Acts 1:6-8, “So when they had come together, they were asking Him, saying, “Lord, is it at this time You are restoring the kingdom to Israel?” 7He said to them, “It is not for you to know times or epochs which the Father has fixed by His own authority; 8but you will receive power when the Holy Spirit has come upon you; and you shall be My witnesses both in Jerusalem, and in all Judea and Samaria, and even to the remotest part of the earth”.”

When the Kingdom is fully realized, it will be called Christ’s kingdom, Luke 22:29; 2 Tim 4:18; 2 Peter 1:11, but 1 Cor 15:27-28, states that at the end, Christ will give it back to the Father from whom He received it in the first place. With the consummation of the Kingdom, Jesus’ Messianic function will come to a close. Throughout eternity the Kingdom’s throne will be both God’s and the Lamb’s, Rev 22:1.

Luke 22:29, “And just as My Father has granted Me a kingdom, I grant you.”

2 Peter 1:11, “For in this way the entrance into the eternal kingdom of our Lord and Savior Jesus Christ will be abundantly supplied to you.”

1 Cor 15:27-28, “For He has put all things in subjection under His feet. But when He says, “All things are put in subjection,” it is evident that He is excepted who put all things in subjection to Him. 28When all things are subjected to Him, then the Son Himself also will be subjected to the One who subjected all things to Him, so that God may be all in all.”

Therefore, the least of the Church Age Dispensation, who is in union with Jesus Christ because of the grace of God, will be greater than John the Baptist, who was the greatest of the OT saints because of his obedience to God and His Plan. The greatness of the Church Age believer is found in the person of our Lord Jesus Christ, who the Church Age believer has been made to be one with, as His body and wife for all of eternity. The greatness of the least is completely by the grace of God, not by works lest any man should boast, Gal 2:16.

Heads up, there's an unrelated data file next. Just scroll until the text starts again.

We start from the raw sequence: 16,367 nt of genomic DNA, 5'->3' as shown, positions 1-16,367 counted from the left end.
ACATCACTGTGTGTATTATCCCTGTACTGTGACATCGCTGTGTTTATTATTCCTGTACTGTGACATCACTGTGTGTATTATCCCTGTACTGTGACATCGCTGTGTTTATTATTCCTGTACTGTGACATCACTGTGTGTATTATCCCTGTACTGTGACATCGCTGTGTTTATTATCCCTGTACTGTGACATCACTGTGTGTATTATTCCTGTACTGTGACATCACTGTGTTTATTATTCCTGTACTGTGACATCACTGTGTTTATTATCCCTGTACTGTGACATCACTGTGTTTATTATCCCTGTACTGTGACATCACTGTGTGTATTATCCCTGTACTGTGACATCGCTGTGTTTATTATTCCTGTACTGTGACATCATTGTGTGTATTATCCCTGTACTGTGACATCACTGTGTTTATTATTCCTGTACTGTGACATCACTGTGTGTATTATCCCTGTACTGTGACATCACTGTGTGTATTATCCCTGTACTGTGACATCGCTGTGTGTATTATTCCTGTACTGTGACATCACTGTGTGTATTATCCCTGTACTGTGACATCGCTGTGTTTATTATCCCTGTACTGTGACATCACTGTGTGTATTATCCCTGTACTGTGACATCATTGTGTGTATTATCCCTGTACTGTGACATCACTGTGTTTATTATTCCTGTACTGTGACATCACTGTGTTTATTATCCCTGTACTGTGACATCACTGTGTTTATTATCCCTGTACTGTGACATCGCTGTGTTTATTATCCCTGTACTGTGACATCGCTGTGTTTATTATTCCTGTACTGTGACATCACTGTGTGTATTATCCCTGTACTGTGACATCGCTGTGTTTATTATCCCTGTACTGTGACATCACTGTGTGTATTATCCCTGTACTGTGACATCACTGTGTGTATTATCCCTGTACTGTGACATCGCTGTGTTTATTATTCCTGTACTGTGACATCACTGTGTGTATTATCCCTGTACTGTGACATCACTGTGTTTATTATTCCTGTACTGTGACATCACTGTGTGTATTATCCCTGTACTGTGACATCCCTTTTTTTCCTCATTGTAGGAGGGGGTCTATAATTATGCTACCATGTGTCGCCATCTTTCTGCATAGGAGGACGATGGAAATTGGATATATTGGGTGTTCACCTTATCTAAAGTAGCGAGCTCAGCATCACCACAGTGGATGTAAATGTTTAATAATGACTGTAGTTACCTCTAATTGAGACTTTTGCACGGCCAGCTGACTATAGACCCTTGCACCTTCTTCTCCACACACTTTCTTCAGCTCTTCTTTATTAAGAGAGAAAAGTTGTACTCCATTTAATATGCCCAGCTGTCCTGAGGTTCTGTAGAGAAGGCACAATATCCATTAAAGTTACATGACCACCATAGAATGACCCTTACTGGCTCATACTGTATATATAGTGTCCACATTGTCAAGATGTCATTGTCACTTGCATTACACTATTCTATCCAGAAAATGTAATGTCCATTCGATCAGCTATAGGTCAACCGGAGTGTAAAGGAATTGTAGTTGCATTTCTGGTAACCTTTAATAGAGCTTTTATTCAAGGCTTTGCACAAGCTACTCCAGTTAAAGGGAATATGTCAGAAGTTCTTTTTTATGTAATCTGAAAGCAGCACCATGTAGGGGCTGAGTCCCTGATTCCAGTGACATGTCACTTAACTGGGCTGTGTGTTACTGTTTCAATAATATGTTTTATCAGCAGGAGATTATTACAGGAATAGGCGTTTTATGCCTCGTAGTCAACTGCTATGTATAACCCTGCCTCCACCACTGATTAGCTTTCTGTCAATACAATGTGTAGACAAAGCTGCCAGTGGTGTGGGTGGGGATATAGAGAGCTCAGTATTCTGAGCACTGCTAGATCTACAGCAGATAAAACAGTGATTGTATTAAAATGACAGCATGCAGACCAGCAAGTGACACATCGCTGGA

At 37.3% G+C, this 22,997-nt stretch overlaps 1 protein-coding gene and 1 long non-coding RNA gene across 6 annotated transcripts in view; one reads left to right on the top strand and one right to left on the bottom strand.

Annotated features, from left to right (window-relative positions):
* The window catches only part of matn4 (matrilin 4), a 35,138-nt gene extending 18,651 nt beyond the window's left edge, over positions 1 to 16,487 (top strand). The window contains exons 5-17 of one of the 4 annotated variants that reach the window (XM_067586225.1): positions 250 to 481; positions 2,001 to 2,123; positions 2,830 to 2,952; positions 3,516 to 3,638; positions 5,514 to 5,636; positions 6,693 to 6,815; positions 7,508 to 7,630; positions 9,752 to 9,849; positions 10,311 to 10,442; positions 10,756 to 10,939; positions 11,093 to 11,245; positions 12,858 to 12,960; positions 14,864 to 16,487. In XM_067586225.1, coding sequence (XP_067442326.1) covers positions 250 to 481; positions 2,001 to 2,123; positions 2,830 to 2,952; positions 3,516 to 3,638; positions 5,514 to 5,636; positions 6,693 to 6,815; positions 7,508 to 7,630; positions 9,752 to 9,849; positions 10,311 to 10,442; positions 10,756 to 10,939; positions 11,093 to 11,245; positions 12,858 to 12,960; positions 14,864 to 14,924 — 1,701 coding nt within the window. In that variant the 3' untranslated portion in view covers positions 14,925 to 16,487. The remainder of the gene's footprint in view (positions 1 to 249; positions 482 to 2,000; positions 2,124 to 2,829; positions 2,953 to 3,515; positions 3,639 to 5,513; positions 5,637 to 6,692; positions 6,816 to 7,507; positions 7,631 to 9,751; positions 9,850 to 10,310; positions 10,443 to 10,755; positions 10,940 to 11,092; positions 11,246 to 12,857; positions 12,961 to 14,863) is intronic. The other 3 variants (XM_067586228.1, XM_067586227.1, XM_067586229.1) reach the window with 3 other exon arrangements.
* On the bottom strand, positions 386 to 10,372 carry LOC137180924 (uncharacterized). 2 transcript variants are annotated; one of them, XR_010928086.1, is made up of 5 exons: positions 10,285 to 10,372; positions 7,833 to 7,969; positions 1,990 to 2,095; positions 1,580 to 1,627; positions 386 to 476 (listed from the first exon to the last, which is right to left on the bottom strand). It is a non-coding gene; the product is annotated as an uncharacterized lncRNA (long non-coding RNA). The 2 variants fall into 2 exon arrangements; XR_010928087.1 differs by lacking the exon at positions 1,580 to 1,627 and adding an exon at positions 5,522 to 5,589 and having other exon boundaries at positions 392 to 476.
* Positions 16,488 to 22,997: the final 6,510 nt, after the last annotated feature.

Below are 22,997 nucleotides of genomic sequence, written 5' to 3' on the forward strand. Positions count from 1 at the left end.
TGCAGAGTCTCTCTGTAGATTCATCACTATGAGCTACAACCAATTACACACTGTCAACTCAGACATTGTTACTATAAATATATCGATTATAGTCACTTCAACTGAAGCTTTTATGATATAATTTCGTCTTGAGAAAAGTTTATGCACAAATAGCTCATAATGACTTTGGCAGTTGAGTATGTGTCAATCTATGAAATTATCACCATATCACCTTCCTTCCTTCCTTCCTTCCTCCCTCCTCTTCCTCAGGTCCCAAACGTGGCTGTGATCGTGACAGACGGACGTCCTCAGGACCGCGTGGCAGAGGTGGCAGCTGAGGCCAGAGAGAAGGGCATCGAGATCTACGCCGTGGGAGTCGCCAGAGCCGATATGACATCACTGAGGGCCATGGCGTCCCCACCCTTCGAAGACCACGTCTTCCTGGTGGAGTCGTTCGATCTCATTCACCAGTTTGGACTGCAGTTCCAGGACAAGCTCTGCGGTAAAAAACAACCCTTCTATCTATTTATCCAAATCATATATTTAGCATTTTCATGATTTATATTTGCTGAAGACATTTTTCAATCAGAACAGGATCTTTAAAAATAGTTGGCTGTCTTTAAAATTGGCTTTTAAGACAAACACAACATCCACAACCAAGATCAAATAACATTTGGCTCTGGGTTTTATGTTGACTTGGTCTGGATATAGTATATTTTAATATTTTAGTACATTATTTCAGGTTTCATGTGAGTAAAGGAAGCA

Titus 3:5, “He saved us, not on the basis of deeds which we have done in righteousness, but according to His mercy, by the washing of regeneration and renewing by the Holy Spirit.”

Eph 2:8-9, “For by grace you have been saved through faith; and that not of yourselves, it is the gift of God; 9not as a result of works, so that no one may boast.”

Gal 2:16, “Nevertheless knowing that a man is not justified by the works of the Law but through faith in Christ Jesus, even we have believed in Christ Jesus, so that we may be justified by faith in Christ and not by the works of the Law; since by the works of the Law no flesh will be justified.”

Col 1:13, “For He rescued us from the domain of darkness, and transferred us to the kingdom of His beloved Son.”

Vs. 29

Luke 7:29, “When all the people and the tax collectors heard this, they acknowledged God’s justice, having been baptized with the baptism of John.”

Literally this reads, ““When all the people and the tax collectors heard this, they justified God.” It reads like a rejoicing proclamation. It uses the Aorist, Active, Indicative of the Verb DIKAIOO δικαιόω that means, “justify, render innocent, or pronounce righteous.” It was a forensic term meaning, “to make or establish as right, to judge, or to execute justice.” Here, it is used for the sense of “proven right” as also found, Mat 11:19; Luke 7:35, and as “proven just” in our verse regarding God; cf. Rom 8:33; 1 Tim 3:16.

No one can nor needs to “justify” God and His actions, as all that He does is righteous and just. So, this means they recognized, understood, or acknowledged God’s justice in that everyone had an opportunity for salvation and greatest in the Kingdom of God. As we noted above, the greatness comes from being placed in Union with Jesus Christ, not by works. John had the greatest “works” as it were, being the greatest mortal born among women, but he was not of the Age / Dispensation when believers would be placed in union with Jesus Christ.

Tax collectors,” TELONES, is used once again for those who collected taxes for the Roman government and were despised by the people. It also represents “sinners,” in the Pharisees’ eyes, as also noted in vs. 34, which in reality represents all people, because all are sinners, Rom 3:10, 23. When Jesus said that the least in the Kingdom of God would be greater than John the Baptist, they understood the justice of God, which means, salvation is not based on our works or good deeds, but on the salvation plan of God, i.e., the person and work of Jesus Christ. Those who enter the kingdom of God are those who are saved through faith in the Christ, the Messiah, the Savior, and not by their works.

Rom 1:17, “For in it the righteousness of God is revealed from faith to faith; as it is written, “BUT THE RIGHTEOUS man SHALL LIVE BY FAITH.”  Cf. Rom 4:3/Gen 15:6; Rom 4:8/Psa 32:2; Gal 2:16.